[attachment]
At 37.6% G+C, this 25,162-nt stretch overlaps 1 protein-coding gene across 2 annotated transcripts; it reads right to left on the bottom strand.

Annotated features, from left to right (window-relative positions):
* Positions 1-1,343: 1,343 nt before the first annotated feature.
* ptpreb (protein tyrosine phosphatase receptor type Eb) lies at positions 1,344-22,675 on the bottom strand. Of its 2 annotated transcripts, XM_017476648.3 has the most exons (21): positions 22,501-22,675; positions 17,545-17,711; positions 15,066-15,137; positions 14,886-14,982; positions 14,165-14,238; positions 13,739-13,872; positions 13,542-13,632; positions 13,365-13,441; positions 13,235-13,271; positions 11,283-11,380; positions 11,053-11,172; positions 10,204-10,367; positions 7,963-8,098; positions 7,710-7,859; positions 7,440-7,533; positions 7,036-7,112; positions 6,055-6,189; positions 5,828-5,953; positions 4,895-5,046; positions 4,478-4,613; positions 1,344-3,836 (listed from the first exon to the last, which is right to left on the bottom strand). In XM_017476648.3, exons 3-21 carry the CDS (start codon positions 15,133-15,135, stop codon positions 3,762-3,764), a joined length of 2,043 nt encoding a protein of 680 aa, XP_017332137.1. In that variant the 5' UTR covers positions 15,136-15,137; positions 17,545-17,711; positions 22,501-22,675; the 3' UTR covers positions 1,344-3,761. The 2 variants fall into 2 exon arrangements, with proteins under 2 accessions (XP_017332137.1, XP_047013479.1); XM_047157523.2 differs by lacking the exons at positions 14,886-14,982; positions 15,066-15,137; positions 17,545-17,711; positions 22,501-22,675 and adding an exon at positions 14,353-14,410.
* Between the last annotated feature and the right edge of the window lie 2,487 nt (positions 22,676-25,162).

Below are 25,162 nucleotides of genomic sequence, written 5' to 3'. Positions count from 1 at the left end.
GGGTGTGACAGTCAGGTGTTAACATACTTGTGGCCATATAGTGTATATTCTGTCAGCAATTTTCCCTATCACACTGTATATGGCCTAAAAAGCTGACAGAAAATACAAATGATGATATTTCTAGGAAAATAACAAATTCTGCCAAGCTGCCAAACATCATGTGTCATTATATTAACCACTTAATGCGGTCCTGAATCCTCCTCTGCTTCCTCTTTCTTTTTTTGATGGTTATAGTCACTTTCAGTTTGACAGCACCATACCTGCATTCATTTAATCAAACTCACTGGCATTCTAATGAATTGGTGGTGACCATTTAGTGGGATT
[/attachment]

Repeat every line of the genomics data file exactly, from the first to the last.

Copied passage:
At 37.6% G+C, this 25,162-nt stretch overlaps 1 protein-coding gene across 2 annotated transcripts; it reads right to left on the bottom strand.

Annotated features, from left to right (window-relative positions):
* Positions 1-1,343: 1,343 nt before the first annotated feature.
* ptpreb (protein tyrosine phosphatase receptor type Eb) lies at positions 1,344-22,675 on the bottom strand. Of its 2 annotated transcripts, XM_017476648.3 has the most exons (21): positions 22,501-22,675; positions 17,545-17,711; positions 15,066-15,137; positions 14,886-14,982; positions 14,165-14,238; positions 13,739-13,872; positions 13,542-13,632; positions 13,365-13,441; positions 13,235-13,271; positions 11,283-11,380; positions 11,053-11,172; positions 10,204-10,367; positions 7,963-8,098; positions 7,710-7,859; positions 7,440-7,533; positions 7,036-7,112; positions 6,055-6,189; positions 5,828-5,953; positions 4,895-5,046; positions 4,478-4,613; positions 1,344-3,836 (listed from the first exon to the last, which is right to left on the bottom strand). In XM_017476648.3, exons 3-21 carry the CDS (start codon positions 15,133-15,135, stop codon positions 3,762-3,764), a joined length of 2,043 nt encoding a protein of 680 aa, XP_017332137.1. In that variant the 5' UTR covers positions 15,136-15,137; positions 17,545-17,711; positions 22,501-22,675; the 3' UTR covers positions 1,344-3,761. The 2 variants fall into 2 exon arrangements, with proteins under 2 accessions (XP_017332137.1, XP_047013479.1); XM_047157523.2 differs by lacking the exons at positions 14,886-14,982; positions 15,066-15,137; positions 17,545-17,711; positions 22,501-22,675 and adding an exon at positions 14,353-14,410.
* Between the last annotated feature and the right edge of the window lie 2,487 nt (positions 22,676-25,162).

Below are 25,162 nucleotides of genomic sequence, written 5' to 3'. Positions count from 1 at the left end.
GGGTGTGACAGTCAGGTGTTAACATACTTGTGGCCATATAGTGTATATTCTGTCAGCAATTTTCCCTATCACACTGTATATGGCCTAAAAAGCTGACAGAAAATACAAATGATGATATTTCTAGGAAAATAACAAATTCTGCCAAGCTGCCAAACATCATGTGTCATTATATTAACCACTTAATGCGGTCCTGAATCCTCCTCTGCTTCCTCTTTCTTTTTTTGATGGTTATAGTCACTTTCAGTTTGACAGCACCATACCTGCATTCATTTAATCAAACTCACTGGCATTCTAATGAATTGGTGGTGACCATTTAGTGGGATT